Guys, the first five seasons of M*A*S*H are now available for streaming on Netflix (along with a bunch of other cool new stuff) and I couldn’t be happier — or, technically, sadder. Yeah, if you think the series is a barrel of laughs, then you’re only half right: At times, it will tear out your soul. I highly recommend it!
The dramedy unfolds in a mobile Army surgical hospital at the peak of the Korean War, although when it first aired on CBS back in the early ’70s, the writers were no doubt working out the demons of the more recent Vietnam (much like the Robert Altman movie it was based on). It’s one of those shows that your parents likely watched, so you might already have a few memories of the martini-swilling surgeons buried somewhere in your subconscious, or at least its haunting theme song, the actual title of which is “Suicide Is Painless.” I first became aware of it after my older brother started watching it every day during lunch, and a whopping 10 years later, I finally finished the long and emotionally draining journey that was collecting and binging all 11 seasons on DVD. Needless to say, I’m heartbroken that it’s over. I’ve witnessed every tear, every laugh, and every silly hat the show has to offer. But for some of you, that journey could be only just beginning, in which case, let me share with you a few things that you have to look forward to:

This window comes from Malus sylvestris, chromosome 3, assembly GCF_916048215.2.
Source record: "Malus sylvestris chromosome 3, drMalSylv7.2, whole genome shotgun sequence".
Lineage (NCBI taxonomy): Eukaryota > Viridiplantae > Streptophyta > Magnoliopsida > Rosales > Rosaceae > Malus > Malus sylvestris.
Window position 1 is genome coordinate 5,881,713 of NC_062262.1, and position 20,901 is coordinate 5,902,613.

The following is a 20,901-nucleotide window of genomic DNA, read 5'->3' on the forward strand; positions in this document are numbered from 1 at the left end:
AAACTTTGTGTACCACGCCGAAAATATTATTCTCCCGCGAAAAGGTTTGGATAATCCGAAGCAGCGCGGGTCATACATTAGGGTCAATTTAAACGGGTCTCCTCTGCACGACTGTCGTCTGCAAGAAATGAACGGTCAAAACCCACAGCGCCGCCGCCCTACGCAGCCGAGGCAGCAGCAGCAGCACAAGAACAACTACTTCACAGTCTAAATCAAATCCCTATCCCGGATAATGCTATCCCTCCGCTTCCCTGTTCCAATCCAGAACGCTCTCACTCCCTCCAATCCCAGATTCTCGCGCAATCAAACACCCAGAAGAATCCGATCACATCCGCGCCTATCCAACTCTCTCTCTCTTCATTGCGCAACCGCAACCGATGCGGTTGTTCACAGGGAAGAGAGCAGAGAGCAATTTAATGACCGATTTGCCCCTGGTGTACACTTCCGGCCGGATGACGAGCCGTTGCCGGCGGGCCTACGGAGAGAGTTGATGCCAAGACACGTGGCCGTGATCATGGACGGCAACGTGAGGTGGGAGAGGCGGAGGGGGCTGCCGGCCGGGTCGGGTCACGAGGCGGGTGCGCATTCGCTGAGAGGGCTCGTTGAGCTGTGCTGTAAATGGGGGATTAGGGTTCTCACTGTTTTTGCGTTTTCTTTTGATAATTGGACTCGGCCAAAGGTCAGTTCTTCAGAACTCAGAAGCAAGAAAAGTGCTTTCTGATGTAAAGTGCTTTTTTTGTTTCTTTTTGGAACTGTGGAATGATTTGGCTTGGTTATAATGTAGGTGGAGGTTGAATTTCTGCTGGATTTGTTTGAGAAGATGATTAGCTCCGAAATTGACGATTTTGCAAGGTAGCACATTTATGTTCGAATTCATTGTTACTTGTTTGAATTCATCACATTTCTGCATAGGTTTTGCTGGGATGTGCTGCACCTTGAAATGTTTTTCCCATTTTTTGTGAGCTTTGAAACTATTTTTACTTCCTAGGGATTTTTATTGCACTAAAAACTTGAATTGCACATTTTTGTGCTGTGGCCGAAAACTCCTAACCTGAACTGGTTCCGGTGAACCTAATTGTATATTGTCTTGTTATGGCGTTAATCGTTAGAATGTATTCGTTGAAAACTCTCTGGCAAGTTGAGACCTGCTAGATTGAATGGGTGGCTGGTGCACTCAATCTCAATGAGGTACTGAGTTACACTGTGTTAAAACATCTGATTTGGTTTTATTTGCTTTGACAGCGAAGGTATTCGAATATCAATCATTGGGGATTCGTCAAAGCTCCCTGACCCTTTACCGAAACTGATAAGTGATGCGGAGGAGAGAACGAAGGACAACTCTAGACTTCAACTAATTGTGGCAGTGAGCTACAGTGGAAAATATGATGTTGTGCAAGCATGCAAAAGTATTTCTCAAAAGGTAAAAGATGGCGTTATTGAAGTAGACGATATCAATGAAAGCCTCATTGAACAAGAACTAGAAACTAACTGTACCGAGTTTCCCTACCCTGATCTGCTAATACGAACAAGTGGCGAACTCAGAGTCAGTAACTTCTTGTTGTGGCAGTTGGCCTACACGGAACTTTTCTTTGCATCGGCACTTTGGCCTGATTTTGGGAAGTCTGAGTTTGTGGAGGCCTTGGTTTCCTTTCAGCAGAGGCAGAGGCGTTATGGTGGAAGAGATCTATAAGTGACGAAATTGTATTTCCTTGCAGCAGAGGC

1. Hawkeye and his painfully quick witHawkeye: Well, he’s completely paralyzed on one side, and his EEG shows severe damage
Reporter: EEG? Hawkeye: Yeah, electroencephalogram. Reporter: How do you spell that? Hawkeye: I personally spell it EEG.
If you were to mix Groucho Marx with, well, Alan Alda, you’d get Captain Benjamin Franklin “Hawkeye” Pierce, surgeon and professional flirt. Now I’m very picky when it comes to ranking my favorite characters of all time, but without hesitation I can say that Hawkeye is somewhere in the top three (no higher than Agent Dale Cooper, obviously). Hawk’s epic one-liners and sharp come-backs inspired my fiction writing, and his banter even finds its way into my daily conversation. I can’t tell you how many times I’ve burst into song inappropriately (just like him) or used horrifically cringe-worthy puns to get my point across. I don’t know how the humor of an older, ’50s-era doctor has managed to influence that of a modern-day 24-year-old feminist but somehow it has. Maybe deep down, Hawk was a little ahead of his time.
2. The wonderful character development of Major Margaret Houlihan
M*A*S*H had some great characters, but Margaret Houlihan (Loretta Swit) was definitely among the more complex of them. Known originally as “Hot Lips,” Margaret was a completely different person when the show began, and I’ll come right out and admit it: I didn’t much care for her high-strung, Army-code obsessed character early on. Her lack of dimensions may have been the result of a number of fictional factors, but I suspect it was the male writers’ inability to write for a powerful, sometimes vulnerable woman. As the show developed, they had the good sense to invest more in Margaret. In later seasons, nurses and doctors would critique her coldness, but by then it had a purpose — the war, the sexism, watching young soldiers and civilians die before her eyes? Her aloofness was no longer a joke, really, but a defense mechanism.